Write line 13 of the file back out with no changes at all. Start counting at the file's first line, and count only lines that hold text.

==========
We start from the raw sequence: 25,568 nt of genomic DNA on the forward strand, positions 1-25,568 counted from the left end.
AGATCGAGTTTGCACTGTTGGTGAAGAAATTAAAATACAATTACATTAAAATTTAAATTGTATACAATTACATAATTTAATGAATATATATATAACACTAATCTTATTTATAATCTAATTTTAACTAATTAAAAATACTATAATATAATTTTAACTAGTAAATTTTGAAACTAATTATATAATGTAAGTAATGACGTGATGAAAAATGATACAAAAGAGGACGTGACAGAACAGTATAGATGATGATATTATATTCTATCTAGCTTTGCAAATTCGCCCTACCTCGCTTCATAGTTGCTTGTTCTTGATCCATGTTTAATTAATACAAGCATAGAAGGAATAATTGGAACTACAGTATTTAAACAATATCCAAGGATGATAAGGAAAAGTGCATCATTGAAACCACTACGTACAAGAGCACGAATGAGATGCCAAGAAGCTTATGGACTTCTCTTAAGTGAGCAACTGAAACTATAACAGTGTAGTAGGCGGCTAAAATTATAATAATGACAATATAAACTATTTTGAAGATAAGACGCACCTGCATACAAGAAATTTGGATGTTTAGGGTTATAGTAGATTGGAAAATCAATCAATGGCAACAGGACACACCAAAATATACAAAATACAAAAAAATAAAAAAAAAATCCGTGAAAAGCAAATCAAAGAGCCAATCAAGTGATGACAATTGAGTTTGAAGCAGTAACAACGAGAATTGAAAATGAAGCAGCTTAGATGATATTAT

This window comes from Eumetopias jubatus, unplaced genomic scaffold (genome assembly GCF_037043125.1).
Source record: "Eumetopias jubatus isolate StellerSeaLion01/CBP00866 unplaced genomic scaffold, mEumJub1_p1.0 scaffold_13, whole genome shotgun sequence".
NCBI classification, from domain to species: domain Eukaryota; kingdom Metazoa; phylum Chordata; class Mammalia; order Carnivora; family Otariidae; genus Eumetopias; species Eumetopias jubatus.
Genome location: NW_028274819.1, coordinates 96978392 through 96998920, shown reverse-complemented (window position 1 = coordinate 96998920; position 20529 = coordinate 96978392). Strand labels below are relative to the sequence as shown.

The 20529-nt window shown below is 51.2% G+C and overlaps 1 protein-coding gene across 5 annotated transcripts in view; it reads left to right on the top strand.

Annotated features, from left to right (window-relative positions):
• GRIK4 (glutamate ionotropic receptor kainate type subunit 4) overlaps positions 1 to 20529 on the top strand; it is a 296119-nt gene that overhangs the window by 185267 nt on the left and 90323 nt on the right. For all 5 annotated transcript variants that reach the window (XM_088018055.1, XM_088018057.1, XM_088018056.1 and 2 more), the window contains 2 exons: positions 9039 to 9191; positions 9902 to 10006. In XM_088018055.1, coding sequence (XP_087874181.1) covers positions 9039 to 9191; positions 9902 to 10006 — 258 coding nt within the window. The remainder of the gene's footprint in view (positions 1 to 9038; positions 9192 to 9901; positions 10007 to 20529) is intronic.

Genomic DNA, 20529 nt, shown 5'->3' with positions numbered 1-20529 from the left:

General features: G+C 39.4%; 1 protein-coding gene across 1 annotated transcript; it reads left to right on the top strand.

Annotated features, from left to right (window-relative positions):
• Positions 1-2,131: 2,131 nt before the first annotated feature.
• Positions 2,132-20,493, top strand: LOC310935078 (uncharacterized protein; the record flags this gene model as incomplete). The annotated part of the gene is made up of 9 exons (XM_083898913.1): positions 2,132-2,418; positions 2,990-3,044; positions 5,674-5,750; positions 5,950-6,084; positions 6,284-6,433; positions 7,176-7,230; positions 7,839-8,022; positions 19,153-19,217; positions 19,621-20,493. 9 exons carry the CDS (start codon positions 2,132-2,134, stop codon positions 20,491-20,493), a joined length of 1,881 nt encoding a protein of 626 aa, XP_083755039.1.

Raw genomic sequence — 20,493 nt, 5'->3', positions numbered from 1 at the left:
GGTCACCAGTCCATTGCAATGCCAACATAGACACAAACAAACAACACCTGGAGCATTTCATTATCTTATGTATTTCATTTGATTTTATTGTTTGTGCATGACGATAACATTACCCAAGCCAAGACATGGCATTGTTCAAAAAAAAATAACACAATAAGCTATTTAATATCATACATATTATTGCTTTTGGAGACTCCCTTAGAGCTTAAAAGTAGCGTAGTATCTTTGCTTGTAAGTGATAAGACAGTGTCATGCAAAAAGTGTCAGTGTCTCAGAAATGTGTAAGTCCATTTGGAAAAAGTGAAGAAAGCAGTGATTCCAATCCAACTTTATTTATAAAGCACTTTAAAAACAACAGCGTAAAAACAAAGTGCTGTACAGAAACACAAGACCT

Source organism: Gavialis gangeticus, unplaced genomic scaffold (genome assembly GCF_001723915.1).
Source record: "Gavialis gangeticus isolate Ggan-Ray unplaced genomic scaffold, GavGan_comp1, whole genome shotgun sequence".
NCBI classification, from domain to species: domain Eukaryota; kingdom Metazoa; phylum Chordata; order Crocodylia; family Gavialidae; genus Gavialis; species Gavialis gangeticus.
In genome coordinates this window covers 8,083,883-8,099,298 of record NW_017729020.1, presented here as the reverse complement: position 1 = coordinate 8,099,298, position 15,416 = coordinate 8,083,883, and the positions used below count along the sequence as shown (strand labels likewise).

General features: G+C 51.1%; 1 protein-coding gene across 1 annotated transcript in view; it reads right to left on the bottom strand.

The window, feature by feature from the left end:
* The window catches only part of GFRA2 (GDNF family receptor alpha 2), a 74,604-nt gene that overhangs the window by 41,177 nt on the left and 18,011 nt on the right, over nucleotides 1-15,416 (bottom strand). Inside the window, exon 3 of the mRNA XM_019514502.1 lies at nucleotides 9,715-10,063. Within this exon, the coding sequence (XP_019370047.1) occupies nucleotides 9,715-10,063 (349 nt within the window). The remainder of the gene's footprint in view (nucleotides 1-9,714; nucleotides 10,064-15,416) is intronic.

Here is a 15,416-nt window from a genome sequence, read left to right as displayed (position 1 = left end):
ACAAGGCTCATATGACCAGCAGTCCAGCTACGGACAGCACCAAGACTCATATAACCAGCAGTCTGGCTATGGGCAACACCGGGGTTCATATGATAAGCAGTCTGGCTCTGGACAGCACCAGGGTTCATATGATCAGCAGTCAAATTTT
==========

• Positions 1-2,131: 2,131 nt before the first annotated feature.